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Shame-O-Phobia - Page 5

Respect Resistance and Differences

There's a time and place to point out and confront male resistance and defensiveness, but, at least in the early days of therapy, it's usually much more productive to respect defenses. Typically, when we allow men space to protect their own pride, they don't feel so pressed to perform on demand and, consequently, they become more at ease—and less defensive.

In the beginning of therapy, it's therefore important to give men permission to disclose gradually. It's easy for therapists to get impatient when men take a while to warm up to the counseling experience. Often I'll treat a man who initially minimizes the mistakes he's made, blaming everyone else—his wife, his kids, his girlfriend. I don't mess with this at first, because I know he needs to do this until he feels safer and more confident that he'll get a fair shake in my office.

It's helpful to cultivate the fine art of schmoozing. Men like to feel that the conversation—even in therapy—is "normal." Normal means that the therapist relates in a real fashion, not like a shrink. Normal also means discussing the little events that men talk about, like yesterday's football game, something goofy that happened on the way in to the session, a new contract his company is working on, the latest Blackberry gadgets. Humor helps, too. There's no reason, of course, not to keep these principles in mind with female clients, but it's especially important with men. The more phobic men are about therapy and emotionally vulnerable, the more important schmoozing becomes.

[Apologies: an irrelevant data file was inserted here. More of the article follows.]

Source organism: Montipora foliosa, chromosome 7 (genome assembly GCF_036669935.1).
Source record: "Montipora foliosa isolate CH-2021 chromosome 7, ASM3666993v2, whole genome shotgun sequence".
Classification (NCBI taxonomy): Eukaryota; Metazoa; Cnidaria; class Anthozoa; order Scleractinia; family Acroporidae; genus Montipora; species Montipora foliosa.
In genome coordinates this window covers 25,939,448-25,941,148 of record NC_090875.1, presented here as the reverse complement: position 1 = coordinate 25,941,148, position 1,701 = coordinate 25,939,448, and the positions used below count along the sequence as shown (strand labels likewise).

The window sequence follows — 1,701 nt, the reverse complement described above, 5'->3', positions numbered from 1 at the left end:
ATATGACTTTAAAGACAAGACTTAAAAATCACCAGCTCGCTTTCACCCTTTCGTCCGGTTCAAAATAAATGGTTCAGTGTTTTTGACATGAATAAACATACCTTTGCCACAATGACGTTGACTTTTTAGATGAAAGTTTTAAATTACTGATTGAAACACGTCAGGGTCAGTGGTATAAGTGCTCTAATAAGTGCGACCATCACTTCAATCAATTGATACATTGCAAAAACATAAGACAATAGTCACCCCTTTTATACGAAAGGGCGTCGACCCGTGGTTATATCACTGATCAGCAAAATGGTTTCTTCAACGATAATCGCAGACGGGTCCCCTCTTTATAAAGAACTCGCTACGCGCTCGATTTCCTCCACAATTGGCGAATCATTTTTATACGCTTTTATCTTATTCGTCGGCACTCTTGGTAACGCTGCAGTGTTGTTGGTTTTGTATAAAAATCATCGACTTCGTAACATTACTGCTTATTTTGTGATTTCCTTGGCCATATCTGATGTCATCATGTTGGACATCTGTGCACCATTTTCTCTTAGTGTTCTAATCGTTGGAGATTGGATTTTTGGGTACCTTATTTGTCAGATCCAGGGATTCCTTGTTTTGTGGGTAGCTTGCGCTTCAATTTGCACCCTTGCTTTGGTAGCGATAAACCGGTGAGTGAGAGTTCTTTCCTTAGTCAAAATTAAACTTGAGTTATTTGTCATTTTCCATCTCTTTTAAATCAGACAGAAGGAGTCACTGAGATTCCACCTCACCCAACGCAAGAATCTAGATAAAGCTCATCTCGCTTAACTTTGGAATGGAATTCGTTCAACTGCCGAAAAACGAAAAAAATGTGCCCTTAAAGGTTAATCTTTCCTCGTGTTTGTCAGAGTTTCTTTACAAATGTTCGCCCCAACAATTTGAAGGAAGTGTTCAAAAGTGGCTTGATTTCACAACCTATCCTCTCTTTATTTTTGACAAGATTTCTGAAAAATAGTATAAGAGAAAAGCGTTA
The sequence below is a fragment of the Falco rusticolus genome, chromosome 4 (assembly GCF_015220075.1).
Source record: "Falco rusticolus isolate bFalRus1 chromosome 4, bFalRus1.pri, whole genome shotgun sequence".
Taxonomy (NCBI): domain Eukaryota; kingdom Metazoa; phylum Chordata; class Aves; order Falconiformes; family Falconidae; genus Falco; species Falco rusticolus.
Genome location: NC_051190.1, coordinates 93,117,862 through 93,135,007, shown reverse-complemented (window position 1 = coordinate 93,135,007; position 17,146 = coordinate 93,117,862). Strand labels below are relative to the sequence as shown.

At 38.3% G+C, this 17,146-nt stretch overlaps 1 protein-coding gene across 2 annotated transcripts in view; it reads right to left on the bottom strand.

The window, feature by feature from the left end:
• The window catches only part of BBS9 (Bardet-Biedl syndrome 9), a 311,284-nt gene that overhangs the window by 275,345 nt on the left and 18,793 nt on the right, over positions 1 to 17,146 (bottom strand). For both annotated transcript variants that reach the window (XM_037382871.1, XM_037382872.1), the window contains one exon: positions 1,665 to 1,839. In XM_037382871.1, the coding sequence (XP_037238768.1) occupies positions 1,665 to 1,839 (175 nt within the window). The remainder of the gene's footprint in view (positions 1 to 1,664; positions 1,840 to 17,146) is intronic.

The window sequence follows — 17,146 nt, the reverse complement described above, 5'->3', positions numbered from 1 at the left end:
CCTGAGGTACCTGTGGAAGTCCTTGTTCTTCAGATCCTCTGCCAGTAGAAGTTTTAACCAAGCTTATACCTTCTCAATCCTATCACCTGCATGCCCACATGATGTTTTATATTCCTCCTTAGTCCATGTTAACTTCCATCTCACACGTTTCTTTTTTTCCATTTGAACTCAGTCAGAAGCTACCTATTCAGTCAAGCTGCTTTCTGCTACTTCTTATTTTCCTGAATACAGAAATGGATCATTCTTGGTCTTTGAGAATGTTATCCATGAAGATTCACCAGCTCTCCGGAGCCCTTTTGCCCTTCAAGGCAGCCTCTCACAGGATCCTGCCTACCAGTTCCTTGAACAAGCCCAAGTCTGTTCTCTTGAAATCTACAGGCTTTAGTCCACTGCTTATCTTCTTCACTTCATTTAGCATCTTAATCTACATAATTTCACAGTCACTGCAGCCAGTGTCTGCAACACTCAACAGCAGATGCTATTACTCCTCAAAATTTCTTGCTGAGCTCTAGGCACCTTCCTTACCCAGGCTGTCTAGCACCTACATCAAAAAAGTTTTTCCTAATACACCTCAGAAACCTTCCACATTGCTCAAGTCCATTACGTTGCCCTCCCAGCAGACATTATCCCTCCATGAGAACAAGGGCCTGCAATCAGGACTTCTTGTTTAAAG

Since many men feel anxious about what they perceive as the vagueness of the whole therapy process, give them as much concrete information as possible. Tell them exactly how long the sessions are, what the length of therapy might be, the role you can and can't play, and what's expected of them to get therapy right. Offer homework, action plans, and the rationale for using them, since men's needs and learning styles favor direct, clearcut explanations and instructions. I've found this valuable with almost all the men I see.

Recently, one of my male clients told me that his son had complained that he was making that "angry face" again—and my client had no awareness of it. The instant homework assignment: "Ask everyone in your family to let you know every time they notice your angry face or angry voice, and tell them that this is a direct assignment from your therapist." He understood the rationale: you need feedback to improve performance. And he liked the clarity of the task.

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